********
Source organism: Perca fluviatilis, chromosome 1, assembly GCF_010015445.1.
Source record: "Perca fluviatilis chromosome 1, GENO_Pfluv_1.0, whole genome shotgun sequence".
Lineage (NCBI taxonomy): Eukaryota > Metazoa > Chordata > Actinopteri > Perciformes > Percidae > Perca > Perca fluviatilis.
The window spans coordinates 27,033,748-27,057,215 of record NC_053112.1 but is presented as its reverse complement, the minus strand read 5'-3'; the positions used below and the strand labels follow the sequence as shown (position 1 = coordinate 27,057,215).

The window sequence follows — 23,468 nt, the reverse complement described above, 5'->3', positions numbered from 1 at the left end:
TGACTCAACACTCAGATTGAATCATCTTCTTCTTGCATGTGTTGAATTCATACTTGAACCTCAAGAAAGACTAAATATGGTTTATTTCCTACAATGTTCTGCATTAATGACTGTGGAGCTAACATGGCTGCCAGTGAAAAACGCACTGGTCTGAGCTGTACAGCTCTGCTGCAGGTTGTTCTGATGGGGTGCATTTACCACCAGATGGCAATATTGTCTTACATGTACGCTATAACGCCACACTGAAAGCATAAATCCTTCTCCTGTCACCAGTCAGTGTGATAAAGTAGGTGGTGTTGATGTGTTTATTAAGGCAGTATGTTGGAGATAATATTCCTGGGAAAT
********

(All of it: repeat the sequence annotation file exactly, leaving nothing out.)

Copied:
Source organism: Perca fluviatilis, chromosome 1, assembly GCF_010015445.1.
Source record: "Perca fluviatilis chromosome 1, GENO_Pfluv_1.0, whole genome shotgun sequence".
Lineage (NCBI taxonomy): Eukaryota > Metazoa > Chordata > Actinopteri > Perciformes > Percidae > Perca > Perca fluviatilis.
The window spans coordinates 27,033,748-27,057,215 of record NC_053112.1 but is presented as its reverse complement, the minus strand read 5'-3'; the positions used below and the strand labels follow the sequence as shown (position 1 = coordinate 27,057,215).

The window sequence follows — 23,468 nt, the reverse complement described above, 5'->3', positions numbered from 1 at the left end:
TGACTCAACACTCAGATTGAATCATCTTCTTCTTGCATGTGTTGAATTCATACTTGAACCTCAAGAAAGACTAAATATGGTTTATTTCCTACAATGTTCTGCATTAATGACTGTGGAGCTAACATGGCTGCCAGTGAAAAACGCACTGGTCTGAGCTGTACAGCTCTGCTGCAGGTTGTTCTGATGGGGTGCATTTACCACCAGATGGCAATATTGTCTTACATGTACGCTATAACGCCACACTGAAAGCATAAATCCTTCTCCTGTCACCAGTCAGTGTGATAAAGTAGGTGGTGTTGATGTGTTTATTAAGGCAGTATGTTGGAGATAATATTCCTGGGAAAT